According to Luxury Daily, the perception of luxury is changing as more multicultural and millennial consumers become clients of high-end goods and services, forcing brands to evolve their marketing strategies.
Luxury often leans on quality and exclusivity to justify its price points, but a new report from Mindshare finds that big-name brands are losing favor due to a seeming decline in both production methods and personal touch. To maintain relevance, luxury marketers need to think small and focus on the new influences and mindsets behind consumer purchases.
There are five key psychographic groups of luxury customers. Many of these mindsets and values exhibited by each consumer group are ingrained in their personality and shaped by the values unique to their generation and society today.
“STRIVERS” luxury customers
“Strivers”, the second most multicultural audience,?link the concept and consumption of luxury to success. Typically at the start of their careers, these customers are mostly middle or upper middle class and are most apt to invest in liquor or fashion. These individuals are tuned into social media influencers and television and suggest appealing to the idea that a brand is aspirational and difficult for the masses to attain.
- 57 % Millennials (18 – 34)
- 58 %? Male
“Trendsetters” desire to be unique through luxury. To reach them put the focus on influencer marketing and speak to them early, allowing them to adopt a brand or style ahead of their peers.
- 40% Multicultural audience
- 50% Millennials
The “Aesthetes” are most interested in luxury for its design. More than half of aesthetes have incomes of $100,000 or more, and they are most apt to buy travel, automobiles, and fashion. These consumers consult brand websites and online reviews before buying. Luxury brands need to highlight their design and craftsmanship in marketing as well as partner with artists and other creatives to help win these customers.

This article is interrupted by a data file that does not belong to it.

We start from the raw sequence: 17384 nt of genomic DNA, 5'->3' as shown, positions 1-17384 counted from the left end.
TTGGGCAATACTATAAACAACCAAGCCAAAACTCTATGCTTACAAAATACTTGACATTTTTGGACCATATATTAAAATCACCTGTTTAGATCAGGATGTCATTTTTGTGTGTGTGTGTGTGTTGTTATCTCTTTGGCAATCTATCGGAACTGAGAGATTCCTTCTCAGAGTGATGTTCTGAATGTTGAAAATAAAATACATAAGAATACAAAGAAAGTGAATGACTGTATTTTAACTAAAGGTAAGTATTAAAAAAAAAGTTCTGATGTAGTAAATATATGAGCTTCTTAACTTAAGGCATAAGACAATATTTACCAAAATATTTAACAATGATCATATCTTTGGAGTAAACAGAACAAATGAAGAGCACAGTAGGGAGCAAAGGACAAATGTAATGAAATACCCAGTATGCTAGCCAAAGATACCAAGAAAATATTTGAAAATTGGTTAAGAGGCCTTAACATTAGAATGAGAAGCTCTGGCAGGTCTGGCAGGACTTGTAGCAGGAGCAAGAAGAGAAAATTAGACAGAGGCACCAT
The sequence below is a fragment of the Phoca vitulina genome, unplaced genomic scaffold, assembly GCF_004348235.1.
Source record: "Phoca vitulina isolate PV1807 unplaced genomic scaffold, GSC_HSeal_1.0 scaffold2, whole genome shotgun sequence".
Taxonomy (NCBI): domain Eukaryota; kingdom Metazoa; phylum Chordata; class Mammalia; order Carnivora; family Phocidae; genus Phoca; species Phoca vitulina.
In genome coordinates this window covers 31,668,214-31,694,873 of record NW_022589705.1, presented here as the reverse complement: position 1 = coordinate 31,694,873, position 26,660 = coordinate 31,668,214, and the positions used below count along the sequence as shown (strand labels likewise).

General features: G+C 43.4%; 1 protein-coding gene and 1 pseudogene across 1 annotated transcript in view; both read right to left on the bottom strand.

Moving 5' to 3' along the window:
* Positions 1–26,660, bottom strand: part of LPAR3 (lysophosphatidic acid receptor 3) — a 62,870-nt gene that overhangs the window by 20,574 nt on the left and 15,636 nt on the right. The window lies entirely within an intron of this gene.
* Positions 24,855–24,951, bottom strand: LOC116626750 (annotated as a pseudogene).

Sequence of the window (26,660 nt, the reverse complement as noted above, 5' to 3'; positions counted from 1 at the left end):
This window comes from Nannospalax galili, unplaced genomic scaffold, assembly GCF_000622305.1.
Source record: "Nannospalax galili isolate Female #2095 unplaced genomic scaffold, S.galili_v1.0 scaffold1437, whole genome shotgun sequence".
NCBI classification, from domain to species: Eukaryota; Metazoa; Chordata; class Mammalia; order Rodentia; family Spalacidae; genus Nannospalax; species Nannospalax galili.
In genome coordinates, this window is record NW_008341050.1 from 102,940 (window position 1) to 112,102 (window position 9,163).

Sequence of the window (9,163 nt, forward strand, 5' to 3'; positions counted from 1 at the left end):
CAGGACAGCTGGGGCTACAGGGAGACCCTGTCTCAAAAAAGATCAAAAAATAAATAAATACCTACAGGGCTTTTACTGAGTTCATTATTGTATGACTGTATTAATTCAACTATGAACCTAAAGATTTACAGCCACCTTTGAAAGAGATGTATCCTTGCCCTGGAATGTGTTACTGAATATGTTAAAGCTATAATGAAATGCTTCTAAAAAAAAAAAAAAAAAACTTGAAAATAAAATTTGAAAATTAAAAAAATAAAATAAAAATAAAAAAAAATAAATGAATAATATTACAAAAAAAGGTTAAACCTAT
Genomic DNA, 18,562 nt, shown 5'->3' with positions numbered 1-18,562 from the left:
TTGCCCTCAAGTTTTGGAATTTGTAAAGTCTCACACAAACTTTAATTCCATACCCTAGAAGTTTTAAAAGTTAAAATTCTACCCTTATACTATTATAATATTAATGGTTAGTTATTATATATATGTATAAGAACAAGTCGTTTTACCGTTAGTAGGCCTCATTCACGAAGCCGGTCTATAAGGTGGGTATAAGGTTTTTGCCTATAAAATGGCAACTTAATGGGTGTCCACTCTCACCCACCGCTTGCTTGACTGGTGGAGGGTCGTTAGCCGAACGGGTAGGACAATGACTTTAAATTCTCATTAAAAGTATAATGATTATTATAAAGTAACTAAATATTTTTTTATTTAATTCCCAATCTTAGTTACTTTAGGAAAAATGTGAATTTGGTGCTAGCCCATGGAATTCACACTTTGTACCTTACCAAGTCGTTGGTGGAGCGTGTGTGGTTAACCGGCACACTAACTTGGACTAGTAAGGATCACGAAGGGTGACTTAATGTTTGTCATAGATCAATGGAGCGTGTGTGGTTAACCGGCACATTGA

- 62% Female
- Evenly divided between the age groups
“ONLY THE BEST”?luxury customers
“Only the best” desire luxury for quality and service. Slightly older than the aesthetes, and have similar levels of affluence, with 28 percent making more than $150,000. Like the aesthetes, they also go for travel and auto and turn to search and online reviews to research.
To attract those craving only the best, highlight your brand’s leadership position and service experience.
“COMFORT FIRST”?luxury customers
“Comfort first” luxury shoppers see luxury as a way of life and status or image is less important than comfort or ease, gravitating toward travel and auto.
- 42% – Over 65
- 35% – Income $150,000+
While this psychographics represents the mindsets of today, luxury consumer psychographics is set to change as outside factors evolve.
Too many luxury brands seem to have lost some of their lusters and 73 percent of consumers would buy premium goods instead of luxury if they perceived them to have the same level of quality. There is also a perception that luxury is more accessible and, perhaps, the definition of luxury is no longer tied to scarcity.
While glamour and style have always been at the top of luxury customers’ wish lists, today it is becoming more about brands that show soul, values such as kindness or trustworthiness.?Affluent consumers have conflicting ideas when it comes to spending money in a meaningful manner and choosing brands that align with their own values.